In an interesting development, the Bangladesh Live and Chilled Food Exporters Association (BLCFEA) has requested the ministry of commerce to seriously consider its request to set up a special economic zone (SEZ) near the Hazrat Shahjalal International Airport (HSIA). BLCFEA members have raised the demand primarily to preserve the quality and freshness of their perishable items, which include aquatic species like live mud crab and eel fish. Exporters of such items state that they have been involved in the trade for some three decades now and it is bringing in much-needed foreign exchange to the country.
Of course, this demand comes out of conditions set forth by the General Administration of Customs China (GACC) which dictates that exporters must have a standard packing center in a commercial district or area which caters to such live species. As explained by BLCFEA, most packaging done today are in non-commercial areas and that may soon pose a threat to exports. Beyond the stipulation set by GACC, there is also the problem of transporting packaged cargo to HSIA braving traffic congestions and other hurdles from different areas of the country.
BLCFEA's request to set up a special economic zone near the country's main airport for packaging of live, crabs and eels may sound absurd to many. What the exporters of these special food items needs is a packaging facility near to the airport. The export of live aquatic species though limited until now has the potential to expand. Given the need for diversifications of exports, exploiting such a potential is highly essential. It is, thus, important to extend all possible support to exporters of non-traditional items by the government.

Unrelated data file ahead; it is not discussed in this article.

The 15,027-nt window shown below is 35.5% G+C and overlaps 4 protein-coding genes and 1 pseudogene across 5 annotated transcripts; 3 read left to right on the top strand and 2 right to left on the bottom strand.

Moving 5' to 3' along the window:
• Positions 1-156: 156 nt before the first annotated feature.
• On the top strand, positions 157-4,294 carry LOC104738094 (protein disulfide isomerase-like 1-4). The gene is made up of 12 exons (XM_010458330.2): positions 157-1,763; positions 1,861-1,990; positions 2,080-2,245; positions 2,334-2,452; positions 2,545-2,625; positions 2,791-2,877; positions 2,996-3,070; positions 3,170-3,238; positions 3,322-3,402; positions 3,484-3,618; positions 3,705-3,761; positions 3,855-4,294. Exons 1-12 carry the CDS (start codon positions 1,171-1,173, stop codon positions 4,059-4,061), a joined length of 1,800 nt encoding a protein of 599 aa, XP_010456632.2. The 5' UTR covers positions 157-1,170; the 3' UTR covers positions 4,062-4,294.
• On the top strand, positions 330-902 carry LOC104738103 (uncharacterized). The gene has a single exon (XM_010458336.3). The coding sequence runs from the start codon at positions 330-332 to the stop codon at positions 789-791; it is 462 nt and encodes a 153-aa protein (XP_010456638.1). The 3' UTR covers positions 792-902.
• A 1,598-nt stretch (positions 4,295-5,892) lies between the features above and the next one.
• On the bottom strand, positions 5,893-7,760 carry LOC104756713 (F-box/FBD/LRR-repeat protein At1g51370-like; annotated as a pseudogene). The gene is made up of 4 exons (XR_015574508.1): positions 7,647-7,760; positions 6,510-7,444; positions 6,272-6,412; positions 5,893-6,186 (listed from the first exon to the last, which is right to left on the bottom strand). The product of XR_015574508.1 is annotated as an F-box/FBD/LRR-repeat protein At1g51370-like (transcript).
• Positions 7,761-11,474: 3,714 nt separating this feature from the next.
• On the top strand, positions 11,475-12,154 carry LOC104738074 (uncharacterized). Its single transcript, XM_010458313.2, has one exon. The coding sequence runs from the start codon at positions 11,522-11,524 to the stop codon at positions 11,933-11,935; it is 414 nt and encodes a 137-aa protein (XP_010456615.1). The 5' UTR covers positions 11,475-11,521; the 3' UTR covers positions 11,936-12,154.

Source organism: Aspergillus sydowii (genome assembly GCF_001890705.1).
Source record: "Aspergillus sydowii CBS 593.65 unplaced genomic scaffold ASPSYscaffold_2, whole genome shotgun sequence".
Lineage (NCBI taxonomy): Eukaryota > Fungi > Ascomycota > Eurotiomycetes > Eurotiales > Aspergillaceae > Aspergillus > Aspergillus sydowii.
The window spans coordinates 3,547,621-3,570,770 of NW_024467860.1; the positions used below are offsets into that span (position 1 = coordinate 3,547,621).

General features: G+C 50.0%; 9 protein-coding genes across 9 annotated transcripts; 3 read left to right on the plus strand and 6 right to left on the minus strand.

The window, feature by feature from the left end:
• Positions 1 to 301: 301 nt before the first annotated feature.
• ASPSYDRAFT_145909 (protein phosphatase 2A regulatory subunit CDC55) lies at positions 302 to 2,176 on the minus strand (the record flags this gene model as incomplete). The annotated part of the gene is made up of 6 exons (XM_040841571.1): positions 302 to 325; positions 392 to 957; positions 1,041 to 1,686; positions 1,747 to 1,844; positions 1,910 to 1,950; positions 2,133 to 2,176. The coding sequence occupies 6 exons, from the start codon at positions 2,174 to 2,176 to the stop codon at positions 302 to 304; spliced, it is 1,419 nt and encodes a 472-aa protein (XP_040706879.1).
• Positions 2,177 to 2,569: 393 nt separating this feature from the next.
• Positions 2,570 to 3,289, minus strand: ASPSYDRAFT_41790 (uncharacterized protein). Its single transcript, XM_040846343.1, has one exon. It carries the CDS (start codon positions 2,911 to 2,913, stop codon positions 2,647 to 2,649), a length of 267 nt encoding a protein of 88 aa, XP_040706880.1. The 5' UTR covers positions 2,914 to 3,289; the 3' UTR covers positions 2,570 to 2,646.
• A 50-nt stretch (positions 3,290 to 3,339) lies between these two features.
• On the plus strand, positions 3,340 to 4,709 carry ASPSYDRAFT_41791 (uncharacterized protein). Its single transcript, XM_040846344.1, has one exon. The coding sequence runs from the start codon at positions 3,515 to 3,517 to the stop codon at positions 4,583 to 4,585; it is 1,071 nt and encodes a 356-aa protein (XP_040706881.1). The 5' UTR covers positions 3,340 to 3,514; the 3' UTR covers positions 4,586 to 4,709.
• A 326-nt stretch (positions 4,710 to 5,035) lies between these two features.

The aquatic export of various species has not been without hurdles. The Covid 19 nearly crippled the sector, but it survived. With China representing a key market for crab and eel fish, its requirements on compliance issue simply cannot be wished away and a solution has to be found. The government has given this sector due importance and exporters enjoy a 10 per cent cash incentive on crab and fish exports.
Export data states that export of crab was 7,452 tonnes in FY2022-23, which was slightly below the preceding year. That said, BLCFEA involves more than 200 businesses and this is a growing and viable export sector that needs to be given an opportunity to flourish. It was only a few years ago when China had imposed a full ban on import of live mud crab and eel fish from Bangladesh based on health hazardous bacteria found in certain shipments. Contaminated substances like cadmium (above acceptable levels) had been found and GACC had issued a temporary ban about three years ago.
That the country is exporting these items again to China means that the sector has worked out its problems and it is time to build on that. Since crab and eel fish are entirely transported by air cargo, something needs to be done to move the packaging facility in the HSIA vicinity. Bangladesh has done wonders in ramping up the production of fish over the last few decades and it is time to set up modern facilities to package these items in hygienic conditions that fully comply with foreign compliance issues. Authorities would do well to keep export diversification in their planning and every opportunity must be given due policy support to increase earning of foreign exchange.